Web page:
Sometimes, IT can teach business a thing or two. In a recent survey on private cloud computing use, there was a statistic on the use of multipathing.
Based on data collected from more than 100 private cloud environments, the statistic showed that 96% of the organizations involved used more than one physical path to transfer data between a host and its external storage.
Besides being a device for fault tolerance, multipathing (or multipath I/O) can also offer load-balancing for performance optimisation. Now the question is “What could these concepts do for business continuity more generally?”
Multipathing of a sort already exists in supply chains. For example, an enterprise will “connect” to more than one supplier of a certain raw material, and adjust its level of orders to each one as a function of pricing, delivery conditions, supplier reliability, and so on.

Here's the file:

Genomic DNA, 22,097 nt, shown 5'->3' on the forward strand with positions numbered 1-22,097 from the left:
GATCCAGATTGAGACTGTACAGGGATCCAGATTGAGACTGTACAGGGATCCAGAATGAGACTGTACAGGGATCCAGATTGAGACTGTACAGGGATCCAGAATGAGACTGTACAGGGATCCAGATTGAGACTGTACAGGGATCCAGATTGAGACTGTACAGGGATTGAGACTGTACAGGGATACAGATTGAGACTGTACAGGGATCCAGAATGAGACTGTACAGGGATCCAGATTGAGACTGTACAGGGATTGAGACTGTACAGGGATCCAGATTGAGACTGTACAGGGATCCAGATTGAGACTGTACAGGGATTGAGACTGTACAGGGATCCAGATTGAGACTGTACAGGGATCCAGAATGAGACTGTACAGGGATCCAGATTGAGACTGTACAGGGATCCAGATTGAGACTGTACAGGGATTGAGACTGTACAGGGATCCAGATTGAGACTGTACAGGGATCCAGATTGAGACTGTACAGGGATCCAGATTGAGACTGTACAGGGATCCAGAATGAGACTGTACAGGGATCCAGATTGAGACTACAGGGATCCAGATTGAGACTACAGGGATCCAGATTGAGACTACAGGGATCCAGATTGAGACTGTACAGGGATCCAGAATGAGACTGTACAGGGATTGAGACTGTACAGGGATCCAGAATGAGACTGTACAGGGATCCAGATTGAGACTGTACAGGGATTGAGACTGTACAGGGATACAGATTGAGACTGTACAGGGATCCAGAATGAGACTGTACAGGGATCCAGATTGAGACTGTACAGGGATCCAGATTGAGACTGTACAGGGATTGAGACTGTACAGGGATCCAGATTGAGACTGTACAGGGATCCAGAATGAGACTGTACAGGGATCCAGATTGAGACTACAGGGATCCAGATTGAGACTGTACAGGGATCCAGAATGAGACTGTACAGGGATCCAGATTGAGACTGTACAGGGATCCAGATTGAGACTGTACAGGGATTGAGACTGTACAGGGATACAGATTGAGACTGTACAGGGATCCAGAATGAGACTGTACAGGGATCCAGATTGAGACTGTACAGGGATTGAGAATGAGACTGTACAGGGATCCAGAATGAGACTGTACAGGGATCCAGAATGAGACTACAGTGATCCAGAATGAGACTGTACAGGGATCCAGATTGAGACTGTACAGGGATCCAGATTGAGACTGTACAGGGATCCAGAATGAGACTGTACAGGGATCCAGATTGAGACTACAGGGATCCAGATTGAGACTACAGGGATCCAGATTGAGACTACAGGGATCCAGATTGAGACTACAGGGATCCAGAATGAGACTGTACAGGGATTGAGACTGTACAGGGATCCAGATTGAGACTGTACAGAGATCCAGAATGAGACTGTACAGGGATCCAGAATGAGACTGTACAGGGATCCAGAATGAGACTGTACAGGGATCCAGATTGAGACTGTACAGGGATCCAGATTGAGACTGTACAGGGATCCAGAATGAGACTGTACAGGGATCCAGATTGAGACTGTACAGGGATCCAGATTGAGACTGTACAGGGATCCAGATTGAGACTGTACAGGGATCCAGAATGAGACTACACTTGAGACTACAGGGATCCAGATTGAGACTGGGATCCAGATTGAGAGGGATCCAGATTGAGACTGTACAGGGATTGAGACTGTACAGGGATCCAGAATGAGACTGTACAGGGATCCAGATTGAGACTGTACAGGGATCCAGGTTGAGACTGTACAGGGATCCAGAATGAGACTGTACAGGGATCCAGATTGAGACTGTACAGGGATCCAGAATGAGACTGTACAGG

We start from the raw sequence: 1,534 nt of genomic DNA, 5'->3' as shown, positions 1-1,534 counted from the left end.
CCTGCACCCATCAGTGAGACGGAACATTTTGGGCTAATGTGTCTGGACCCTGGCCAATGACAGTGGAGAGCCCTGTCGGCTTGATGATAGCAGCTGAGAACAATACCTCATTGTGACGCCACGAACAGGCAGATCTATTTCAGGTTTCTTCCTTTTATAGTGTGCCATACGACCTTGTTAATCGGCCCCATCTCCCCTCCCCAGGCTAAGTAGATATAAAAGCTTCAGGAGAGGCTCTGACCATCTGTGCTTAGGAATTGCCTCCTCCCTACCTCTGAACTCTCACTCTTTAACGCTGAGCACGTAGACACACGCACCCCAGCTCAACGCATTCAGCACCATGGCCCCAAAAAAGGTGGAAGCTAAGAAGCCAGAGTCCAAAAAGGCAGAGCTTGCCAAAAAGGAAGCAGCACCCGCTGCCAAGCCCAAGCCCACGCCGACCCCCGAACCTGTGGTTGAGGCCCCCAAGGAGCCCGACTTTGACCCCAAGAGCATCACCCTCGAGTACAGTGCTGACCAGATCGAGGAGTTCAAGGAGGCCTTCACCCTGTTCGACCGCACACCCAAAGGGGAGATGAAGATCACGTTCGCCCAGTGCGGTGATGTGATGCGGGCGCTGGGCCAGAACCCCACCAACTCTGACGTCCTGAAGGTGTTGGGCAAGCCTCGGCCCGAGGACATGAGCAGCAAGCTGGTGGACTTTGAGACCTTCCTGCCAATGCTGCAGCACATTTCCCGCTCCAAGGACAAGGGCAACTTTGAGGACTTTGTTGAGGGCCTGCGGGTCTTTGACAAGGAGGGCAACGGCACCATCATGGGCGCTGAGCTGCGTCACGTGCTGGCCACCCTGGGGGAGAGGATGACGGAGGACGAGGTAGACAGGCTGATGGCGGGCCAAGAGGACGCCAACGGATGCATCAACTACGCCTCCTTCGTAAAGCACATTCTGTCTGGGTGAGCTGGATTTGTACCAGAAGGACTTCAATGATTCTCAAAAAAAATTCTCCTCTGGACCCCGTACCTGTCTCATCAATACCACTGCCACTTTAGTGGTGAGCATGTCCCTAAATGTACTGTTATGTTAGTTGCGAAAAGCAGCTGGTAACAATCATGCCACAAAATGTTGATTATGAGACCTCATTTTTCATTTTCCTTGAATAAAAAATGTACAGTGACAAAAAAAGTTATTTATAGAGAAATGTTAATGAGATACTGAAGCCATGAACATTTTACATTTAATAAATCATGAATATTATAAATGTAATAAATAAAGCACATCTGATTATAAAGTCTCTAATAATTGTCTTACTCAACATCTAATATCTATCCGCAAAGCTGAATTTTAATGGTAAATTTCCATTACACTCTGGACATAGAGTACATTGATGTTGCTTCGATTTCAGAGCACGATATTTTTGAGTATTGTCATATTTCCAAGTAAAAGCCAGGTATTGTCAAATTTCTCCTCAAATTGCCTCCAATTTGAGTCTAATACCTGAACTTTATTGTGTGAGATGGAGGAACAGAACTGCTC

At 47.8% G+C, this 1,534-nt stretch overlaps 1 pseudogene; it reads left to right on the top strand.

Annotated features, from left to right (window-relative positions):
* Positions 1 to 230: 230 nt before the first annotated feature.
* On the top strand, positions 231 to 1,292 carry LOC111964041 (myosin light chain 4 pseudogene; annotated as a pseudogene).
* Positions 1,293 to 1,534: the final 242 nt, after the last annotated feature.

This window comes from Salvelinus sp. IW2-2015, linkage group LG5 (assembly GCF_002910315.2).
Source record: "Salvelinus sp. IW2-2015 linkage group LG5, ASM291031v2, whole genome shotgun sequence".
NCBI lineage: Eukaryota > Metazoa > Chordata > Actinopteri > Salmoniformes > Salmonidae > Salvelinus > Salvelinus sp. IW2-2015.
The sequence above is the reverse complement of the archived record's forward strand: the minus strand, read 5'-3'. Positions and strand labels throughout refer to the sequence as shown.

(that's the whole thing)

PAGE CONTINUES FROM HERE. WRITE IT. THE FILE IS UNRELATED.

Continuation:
Multipathing also exists in shipping and delivery. If the railway workers are on strike, then there are always trucks. If there is no fuel for the trucks, there might be bicycles (a popular last-mile delivery mode in many countries).
The challenge with the delivery side, however, is that once a package is in transit, it is more difficult to change delivery channels – unlike computers, where packets can be duplicated and discarded at will.
Inside the enterprise, multipathing is also possible when flexibility and employee cross-training are built into production lines and business processes.
But which enterprises can claim a 96% usage of multipathing outside of their IT environment? Is such a level even feasible? We would argue that even if it is ambitious, such a level of multipathing in non-IT business activities is indeed feasible.
It will require suitable IT systems and applications to make it run properly, but as products increasingly become services, and deliveries increasingly become digital, replicating IT multipathing in the rest of the business may turn out to simply be a logical next step.